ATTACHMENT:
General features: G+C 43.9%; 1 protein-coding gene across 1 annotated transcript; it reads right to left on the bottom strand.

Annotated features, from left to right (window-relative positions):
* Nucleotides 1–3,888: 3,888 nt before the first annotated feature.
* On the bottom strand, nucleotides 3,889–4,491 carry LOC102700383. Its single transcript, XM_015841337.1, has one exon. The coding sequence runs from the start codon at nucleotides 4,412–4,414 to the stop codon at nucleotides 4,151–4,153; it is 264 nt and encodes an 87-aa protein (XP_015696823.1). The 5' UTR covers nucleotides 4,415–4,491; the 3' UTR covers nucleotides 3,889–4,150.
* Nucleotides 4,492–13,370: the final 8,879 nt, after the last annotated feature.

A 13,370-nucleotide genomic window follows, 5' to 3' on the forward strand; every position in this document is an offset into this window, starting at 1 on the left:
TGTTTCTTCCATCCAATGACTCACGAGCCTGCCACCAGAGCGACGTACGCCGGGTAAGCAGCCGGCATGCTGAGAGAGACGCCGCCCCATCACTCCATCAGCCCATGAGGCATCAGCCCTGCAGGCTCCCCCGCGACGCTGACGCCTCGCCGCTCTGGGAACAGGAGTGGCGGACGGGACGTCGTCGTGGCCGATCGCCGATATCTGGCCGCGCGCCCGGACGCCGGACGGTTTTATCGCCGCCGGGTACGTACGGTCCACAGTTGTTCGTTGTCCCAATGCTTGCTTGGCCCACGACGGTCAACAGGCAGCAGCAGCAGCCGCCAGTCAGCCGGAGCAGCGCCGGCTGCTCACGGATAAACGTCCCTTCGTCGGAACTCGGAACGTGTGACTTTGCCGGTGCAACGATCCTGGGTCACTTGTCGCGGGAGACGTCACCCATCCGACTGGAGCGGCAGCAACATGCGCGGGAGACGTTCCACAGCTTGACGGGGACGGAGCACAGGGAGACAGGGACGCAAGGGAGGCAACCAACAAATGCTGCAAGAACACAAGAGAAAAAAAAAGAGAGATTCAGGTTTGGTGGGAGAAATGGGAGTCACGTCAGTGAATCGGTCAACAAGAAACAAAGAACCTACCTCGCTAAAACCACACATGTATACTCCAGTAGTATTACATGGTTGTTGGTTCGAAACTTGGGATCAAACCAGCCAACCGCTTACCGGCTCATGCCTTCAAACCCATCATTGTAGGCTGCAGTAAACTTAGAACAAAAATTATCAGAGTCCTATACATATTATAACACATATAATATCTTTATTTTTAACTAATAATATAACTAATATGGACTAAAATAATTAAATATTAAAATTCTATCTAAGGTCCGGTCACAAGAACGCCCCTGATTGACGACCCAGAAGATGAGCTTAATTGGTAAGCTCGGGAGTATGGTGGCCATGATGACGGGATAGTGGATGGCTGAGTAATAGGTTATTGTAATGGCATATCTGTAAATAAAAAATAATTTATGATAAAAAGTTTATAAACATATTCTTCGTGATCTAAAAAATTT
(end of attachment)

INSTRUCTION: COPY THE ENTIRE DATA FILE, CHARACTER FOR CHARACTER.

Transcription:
General features: G+C 43.9%; 1 protein-coding gene across 1 annotated transcript; it reads right to left on the bottom strand.

Annotated features, from left to right (window-relative positions):
* Nucleotides 1–3,888: 3,888 nt before the first annotated feature.
* On the bottom strand, nucleotides 3,889–4,491 carry LOC102700383. Its single transcript, XM_015841337.1, has one exon. The coding sequence runs from the start codon at nucleotides 4,412–4,414 to the stop codon at nucleotides 4,151–4,153; it is 264 nt and encodes an 87-aa protein (XP_015696823.1). The 5' UTR covers nucleotides 4,415–4,491; the 3' UTR covers nucleotides 3,889–4,150.
* Nucleotides 4,492–13,370: the final 8,879 nt, after the last annotated feature.

A 13,370-nucleotide genomic window follows, 5' to 3' on the forward strand; every position in this document is an offset into this window, starting at 1 on the left:
TGTTTCTTCCATCCAATGACTCACGAGCCTGCCACCAGAGCGACGTACGCCGGGTAAGCAGCCGGCATGCTGAGAGAGACGCCGCCCCATCACTCCATCAGCCCATGAGGCATCAGCCCTGCAGGCTCCCCCGCGACGCTGACGCCTCGCCGCTCTGGGAACAGGAGTGGCGGACGGGACGTCGTCGTGGCCGATCGCCGATATCTGGCCGCGCGCCCGGACGCCGGACGGTTTTATCGCCGCCGGGTACGTACGGTCCACAGTTGTTCGTTGTCCCAATGCTTGCTTGGCCCACGACGGTCAACAGGCAGCAGCAGCAGCCGCCAGTCAGCCGGAGCAGCGCCGGCTGCTCACGGATAAACGTCCCTTCGTCGGAACTCGGAACGTGTGACTTTGCCGGTGCAACGATCCTGGGTCACTTGTCGCGGGAGACGTCACCCATCCGACTGGAGCGGCAGCAACATGCGCGGGAGACGTTCCACAGCTTGACGGGGACGGAGCACAGGGAGACAGGGACGCAAGGGAGGCAACCAACAAATGCTGCAAGAACACAAGAGAAAAAAAAAGAGAGATTCAGGTTTGGTGGGAGAAATGGGAGTCACGTCAGTGAATCGGTCAACAAGAAACAAAGAACCTACCTCGCTAAAACCACACATGTATACTCCAGTAGTATTACATGGTTGTTGGTTCGAAACTTGGGATCAAACCAGCCAACCGCTTACCGGCTCATGCCTTCAAACCCATCATTGTAGGCTGCAGTAAACTTAGAACAAAAATTATCAGAGTCCTATACATATTATAACACATATAATATCTTTATTTTTAACTAATAATATAACTAATATGGACTAAAATAATTAAATATTAAAATTCTATCTAAGGTCCGGTCACAAGAACGCCCCTGATTGACGACCCAGAAGATGAGCTTAATTGGTAAGCTCGGGAGTATGGTGGCCATGATGACGGGATAGTGGATGGCTGAGTAATAGGTTATTGTAATGGCATATCTGTAAATAAAAAATAATTTATGATAAAAAGTTTATAAACATATTCTTCGTGATCTAAAAAATTT